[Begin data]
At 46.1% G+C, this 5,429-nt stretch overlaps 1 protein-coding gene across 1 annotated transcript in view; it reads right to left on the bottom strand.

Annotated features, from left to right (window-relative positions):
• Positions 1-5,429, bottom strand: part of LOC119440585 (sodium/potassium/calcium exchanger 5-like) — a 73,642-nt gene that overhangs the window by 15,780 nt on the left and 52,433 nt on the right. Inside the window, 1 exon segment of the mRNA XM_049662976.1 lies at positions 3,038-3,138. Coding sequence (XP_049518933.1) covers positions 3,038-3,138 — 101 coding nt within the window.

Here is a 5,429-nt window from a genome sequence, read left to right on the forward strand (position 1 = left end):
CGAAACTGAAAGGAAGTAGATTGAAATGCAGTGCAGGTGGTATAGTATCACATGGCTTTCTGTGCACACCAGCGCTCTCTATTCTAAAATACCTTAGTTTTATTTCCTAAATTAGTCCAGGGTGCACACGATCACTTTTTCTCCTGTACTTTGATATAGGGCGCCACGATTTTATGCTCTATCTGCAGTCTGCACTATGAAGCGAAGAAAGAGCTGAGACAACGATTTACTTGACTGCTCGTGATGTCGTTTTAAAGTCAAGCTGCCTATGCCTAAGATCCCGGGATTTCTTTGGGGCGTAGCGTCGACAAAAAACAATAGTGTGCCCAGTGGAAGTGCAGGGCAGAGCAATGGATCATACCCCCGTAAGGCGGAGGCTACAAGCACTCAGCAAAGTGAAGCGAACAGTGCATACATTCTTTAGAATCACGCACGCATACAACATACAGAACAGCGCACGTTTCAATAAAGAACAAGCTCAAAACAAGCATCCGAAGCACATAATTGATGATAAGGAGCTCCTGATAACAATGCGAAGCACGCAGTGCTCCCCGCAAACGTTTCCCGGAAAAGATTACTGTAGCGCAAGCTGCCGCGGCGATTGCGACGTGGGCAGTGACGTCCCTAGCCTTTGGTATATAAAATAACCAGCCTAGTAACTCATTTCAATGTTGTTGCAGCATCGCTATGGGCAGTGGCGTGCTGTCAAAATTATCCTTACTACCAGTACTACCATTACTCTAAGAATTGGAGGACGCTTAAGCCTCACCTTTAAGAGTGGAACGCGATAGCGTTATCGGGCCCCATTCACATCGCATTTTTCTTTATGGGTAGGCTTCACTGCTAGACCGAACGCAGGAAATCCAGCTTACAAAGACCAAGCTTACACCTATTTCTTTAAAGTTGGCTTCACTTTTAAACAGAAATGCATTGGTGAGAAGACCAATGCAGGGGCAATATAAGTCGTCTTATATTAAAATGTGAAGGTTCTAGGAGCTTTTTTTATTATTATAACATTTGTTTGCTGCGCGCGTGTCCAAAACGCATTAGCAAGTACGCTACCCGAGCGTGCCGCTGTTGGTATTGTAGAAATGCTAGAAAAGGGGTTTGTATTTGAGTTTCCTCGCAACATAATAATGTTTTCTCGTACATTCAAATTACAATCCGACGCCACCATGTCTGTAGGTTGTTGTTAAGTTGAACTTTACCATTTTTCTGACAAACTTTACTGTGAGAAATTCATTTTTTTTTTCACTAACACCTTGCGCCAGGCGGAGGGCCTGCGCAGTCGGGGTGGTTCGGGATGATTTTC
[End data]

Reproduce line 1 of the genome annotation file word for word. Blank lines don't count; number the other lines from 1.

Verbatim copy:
At 46.1% G+C, this 5,429-nt stretch overlaps 1 protein-coding gene across 1 annotated transcript in view; it reads right to left on the bottom strand.